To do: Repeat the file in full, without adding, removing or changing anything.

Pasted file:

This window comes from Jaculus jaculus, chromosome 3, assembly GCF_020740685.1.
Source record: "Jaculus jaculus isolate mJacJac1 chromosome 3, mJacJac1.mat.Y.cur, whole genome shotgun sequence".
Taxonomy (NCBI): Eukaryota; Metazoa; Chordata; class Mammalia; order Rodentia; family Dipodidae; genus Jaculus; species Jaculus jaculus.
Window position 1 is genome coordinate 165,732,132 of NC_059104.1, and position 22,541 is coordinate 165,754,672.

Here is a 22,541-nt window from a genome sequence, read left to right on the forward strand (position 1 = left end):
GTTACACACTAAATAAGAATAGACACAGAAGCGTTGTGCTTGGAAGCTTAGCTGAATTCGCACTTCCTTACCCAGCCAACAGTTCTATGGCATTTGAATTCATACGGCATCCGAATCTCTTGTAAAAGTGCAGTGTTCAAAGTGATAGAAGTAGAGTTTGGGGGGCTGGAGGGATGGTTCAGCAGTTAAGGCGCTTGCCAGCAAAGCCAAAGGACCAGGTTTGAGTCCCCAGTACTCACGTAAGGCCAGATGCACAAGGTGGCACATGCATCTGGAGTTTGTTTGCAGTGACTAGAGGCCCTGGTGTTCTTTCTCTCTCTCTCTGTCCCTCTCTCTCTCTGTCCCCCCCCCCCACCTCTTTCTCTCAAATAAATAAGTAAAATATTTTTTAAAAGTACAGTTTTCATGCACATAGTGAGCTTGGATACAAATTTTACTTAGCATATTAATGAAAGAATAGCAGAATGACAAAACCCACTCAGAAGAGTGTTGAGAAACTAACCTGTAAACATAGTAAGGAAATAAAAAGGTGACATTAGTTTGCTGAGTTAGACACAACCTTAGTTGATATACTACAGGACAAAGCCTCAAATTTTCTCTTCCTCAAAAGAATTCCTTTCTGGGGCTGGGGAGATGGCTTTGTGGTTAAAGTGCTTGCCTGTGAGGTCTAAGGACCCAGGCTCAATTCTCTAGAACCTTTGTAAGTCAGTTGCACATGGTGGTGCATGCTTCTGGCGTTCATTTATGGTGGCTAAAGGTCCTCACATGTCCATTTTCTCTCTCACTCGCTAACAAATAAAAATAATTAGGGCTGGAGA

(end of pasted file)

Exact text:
This window comes from Jaculus jaculus, chromosome 3, assembly GCF_020740685.1.
Source record: "Jaculus jaculus isolate mJacJac1 chromosome 3, mJacJac1.mat.Y.cur, whole genome shotgun sequence".
Taxonomy (NCBI): Eukaryota; Metazoa; Chordata; class Mammalia; order Rodentia; family Dipodidae; genus Jaculus; species Jaculus jaculus.
Window position 1 is genome coordinate 165,732,132 of NC_059104.1, and position 22,541 is coordinate 165,754,672.

Here is a 22,541-nt window from a genome sequence, read left to right on the forward strand (position 1 = left end):
GTTACACACTAAATAAGAATAGACACAGAAGCGTTGTGCTTGGAAGCTTAGCTGAATTCGCACTTCCTTACCCAGCCAACAGTTCTATGGCATTTGAATTCATACGGCATCCGAATCTCTTGTAAAAGTGCAGTGTTCAAAGTGATAGAAGTAGAGTTTGGGGGGCTGGAGGGATGGTTCAGCAGTTAAGGCGCTTGCCAGCAAAGCCAAAGGACCAGGTTTGAGTCCCCAGTACTCACGTAAGGCCAGATGCACAAGGTGGCACATGCATCTGGAGTTTGTTTGCAGTGACTAGAGGCCCTGGTGTTCTTTCTCTCTCTCTCTGTCCCTCTCTCTCTCTGTCCCCCCCCCCCACCTCTTTCTCTCAAATAAATAAGTAAAATATTTTTTAAAAGTACAGTTTTCATGCACATAGTGAGCTTGGATACAAATTTTACTTAGCATATTAATGAAAGAATAGCAGAATGACAAAACCCACTCAGAAGAGTGTTGAGAAACTAACCTGTAAACATAGTAAGGAAATAAAAAGGTGACATTAGTTTGCTGAGTTAGACACAACCTTAGTTGATATACTACAGGACAAAGCCTCAAATTTTCTCTTCCTCAAAAGAATTCCTTTCTGGGGCTGGGGAGATGGCTTTGTGGTTAAAGTGCTTGCCTGTGAGGTCTAAGGACCCAGGCTCAATTCTCTAGAACCTTTGTAAGTCAGTTGCACATGGTGGTGCATGCTTCTGGCGTTCATTTATGGTGGCTAAAGGTCCTCACATGTCCATTTTCTCTCTCACTCGCTAACAAATAAAAATAATTAGGGCTGGAGA